Another tip that the fix could be in came when Bishop, looking even more bedraggled than usual at the dais, mentioned the fact that the county was bringing on another deputy county administrator, a gentleman by the name of Bryan Parnell, who, according to his LinkedIn profile has a background quite similar to De Pol's—civil engineer, military background, from out of the area.
You might remember that former acting administrator Lee Washington closed out that position before the board could install Jon Mast, a developer lobbyist who heads the same BIA that submitted the so-called white paper that has been guiding changes to development policies. That was the beginning of the end for Washington, and the position was later reopened while he was MIA. Now, why would an interim administration hire a deputy administrator while the board is in the process of hiring a new administrator? Wouldn't you want the top boss to have a say in the selection of one of his top deputies? And who was interviewing candidates and deciding who to bring on? I imagine that would have been the acting county administrator. It sort of makes you wonder whether at least some people may have known that none of the candidates would be hired.
Lost in the conversation was Lee Smith, who was the most qualified of the four finalists interviewed last week. Smith not only brought the strongest resume, having graduated through three county manager positions, each in a larger county than the one prior, but also had experience with communities most similar to Manatee County. Butterfield was once a base commander, but his public administration experience is limited to four years as operations manager for the City of St. Pete Beach (population 8,717).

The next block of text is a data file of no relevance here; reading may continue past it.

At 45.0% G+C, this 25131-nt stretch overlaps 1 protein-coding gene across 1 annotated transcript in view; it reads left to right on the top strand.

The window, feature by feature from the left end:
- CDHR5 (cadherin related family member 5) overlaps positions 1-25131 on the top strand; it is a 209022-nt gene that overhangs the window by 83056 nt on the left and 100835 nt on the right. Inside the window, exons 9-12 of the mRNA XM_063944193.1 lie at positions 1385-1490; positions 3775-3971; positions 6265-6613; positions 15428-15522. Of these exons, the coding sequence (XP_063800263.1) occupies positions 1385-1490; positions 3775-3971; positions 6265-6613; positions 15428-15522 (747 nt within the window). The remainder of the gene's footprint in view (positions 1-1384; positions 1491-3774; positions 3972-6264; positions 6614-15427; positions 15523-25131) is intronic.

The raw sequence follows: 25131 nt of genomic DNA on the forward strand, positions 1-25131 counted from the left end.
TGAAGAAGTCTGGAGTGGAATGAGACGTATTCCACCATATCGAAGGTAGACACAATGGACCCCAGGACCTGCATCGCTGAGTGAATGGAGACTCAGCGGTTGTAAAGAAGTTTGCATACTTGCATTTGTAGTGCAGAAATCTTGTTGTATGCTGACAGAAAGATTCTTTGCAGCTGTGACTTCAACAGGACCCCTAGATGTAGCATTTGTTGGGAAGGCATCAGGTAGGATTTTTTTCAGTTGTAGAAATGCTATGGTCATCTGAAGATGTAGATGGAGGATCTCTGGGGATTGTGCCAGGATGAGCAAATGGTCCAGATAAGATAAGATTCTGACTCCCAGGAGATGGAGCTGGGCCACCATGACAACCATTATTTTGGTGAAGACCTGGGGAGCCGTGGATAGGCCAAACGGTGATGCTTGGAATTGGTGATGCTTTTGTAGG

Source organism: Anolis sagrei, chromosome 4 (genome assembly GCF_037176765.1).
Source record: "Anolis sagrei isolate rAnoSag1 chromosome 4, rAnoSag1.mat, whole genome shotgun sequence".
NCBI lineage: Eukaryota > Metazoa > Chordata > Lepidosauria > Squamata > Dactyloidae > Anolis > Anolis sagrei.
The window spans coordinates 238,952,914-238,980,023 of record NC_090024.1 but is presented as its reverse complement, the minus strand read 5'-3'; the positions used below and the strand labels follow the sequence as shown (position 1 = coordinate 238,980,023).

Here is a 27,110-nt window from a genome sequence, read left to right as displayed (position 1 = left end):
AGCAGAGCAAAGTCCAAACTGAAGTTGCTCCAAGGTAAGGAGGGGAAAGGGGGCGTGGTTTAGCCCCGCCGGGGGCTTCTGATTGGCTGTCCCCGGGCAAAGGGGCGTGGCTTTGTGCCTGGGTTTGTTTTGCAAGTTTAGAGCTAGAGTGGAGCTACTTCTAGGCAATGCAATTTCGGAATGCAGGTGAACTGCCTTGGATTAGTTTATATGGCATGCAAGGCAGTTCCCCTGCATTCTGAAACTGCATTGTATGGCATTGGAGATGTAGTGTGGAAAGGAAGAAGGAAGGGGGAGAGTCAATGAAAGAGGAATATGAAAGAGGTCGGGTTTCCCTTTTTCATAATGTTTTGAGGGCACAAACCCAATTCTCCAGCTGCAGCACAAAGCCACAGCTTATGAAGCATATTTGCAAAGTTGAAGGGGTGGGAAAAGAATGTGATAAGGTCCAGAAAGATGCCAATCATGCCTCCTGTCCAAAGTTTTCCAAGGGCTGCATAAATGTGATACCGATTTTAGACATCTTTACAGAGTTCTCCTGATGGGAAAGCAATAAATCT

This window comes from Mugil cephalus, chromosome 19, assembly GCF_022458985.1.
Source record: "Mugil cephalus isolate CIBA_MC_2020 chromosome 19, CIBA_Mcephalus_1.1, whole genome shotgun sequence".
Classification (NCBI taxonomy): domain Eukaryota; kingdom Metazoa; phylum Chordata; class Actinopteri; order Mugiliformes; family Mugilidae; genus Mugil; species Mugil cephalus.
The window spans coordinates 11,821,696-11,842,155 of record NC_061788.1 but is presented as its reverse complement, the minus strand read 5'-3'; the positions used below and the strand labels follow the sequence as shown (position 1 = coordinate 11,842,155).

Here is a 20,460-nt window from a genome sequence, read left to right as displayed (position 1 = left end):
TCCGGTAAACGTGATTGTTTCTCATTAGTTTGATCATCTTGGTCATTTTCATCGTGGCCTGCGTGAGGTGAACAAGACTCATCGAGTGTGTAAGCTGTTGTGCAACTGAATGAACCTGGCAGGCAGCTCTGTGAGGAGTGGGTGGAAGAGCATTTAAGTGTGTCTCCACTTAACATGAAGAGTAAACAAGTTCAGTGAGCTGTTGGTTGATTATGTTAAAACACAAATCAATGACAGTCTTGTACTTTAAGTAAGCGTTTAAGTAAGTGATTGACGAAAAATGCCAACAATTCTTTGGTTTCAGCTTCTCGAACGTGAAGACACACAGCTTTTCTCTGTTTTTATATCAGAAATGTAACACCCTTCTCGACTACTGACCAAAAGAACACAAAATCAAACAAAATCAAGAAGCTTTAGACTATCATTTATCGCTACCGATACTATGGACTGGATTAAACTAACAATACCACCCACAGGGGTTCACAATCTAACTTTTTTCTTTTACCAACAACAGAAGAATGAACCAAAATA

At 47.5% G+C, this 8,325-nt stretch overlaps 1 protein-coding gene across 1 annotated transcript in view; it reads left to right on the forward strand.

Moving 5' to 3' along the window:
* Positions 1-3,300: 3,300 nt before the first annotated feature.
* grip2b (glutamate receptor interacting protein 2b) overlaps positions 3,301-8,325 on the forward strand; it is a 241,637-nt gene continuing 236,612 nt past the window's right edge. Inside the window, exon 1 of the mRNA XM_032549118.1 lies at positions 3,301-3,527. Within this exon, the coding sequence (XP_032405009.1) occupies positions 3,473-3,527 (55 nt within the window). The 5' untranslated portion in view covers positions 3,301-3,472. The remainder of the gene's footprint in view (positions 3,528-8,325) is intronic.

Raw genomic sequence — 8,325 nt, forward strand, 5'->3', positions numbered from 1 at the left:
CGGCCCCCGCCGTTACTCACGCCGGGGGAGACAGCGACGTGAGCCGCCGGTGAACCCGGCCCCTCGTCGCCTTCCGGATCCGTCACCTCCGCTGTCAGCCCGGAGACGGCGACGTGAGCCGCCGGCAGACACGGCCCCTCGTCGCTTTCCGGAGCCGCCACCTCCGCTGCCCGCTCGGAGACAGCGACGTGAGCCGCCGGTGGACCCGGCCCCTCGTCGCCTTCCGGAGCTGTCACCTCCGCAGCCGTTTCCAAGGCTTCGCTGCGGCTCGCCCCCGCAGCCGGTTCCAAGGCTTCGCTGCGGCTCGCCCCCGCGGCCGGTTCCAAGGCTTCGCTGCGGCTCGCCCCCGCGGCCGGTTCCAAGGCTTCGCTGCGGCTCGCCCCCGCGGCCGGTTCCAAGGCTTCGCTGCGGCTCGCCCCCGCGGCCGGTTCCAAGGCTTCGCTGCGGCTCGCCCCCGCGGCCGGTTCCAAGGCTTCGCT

Smith added to that resume with a very strong presentation on Friday, but it didn't matter. He was never going to get the job, because the Manatee County Commission isn't looking for the most qualified candidate with the most relevant experience. They are looking for someone willing to carry the same water they do in enacting the bidding of the development cartel that installed them as elected officials in the first place.
For Smith and all the others, there are surely blessings to be counted, even in rejection. The next Manatee County Administrator will have their work cut out for them, to say the least. Working with a government that has been stripped of most of its experience and institutional knowledge, he or she will also have to sign off on all kinds of additional abuses that are about to be heaped on an already scorned public through the rewrite of the comp plan and LDC. And they'll be expected to simply duck and cover, absorbing their many recriminations in exchange for a hefty salary loaded with perks. To that end, Charlie Bishop is far and away the most qualified person for the position. Well done, commissioners.
Dennis "Mitch" Maley is an editor and columnist for The Bradenton Times and the host of our weekly podcast. With over two decades of experience as a journalist, he has covered Manatee County government since 2010. He is a graduate of Shippensburg University and later served as a Captain in the U.S. Army. Click here for his bio. His 2016 short story collection, Casting Shadows, was recently reissued and is available here. He can be reached at email@example.com.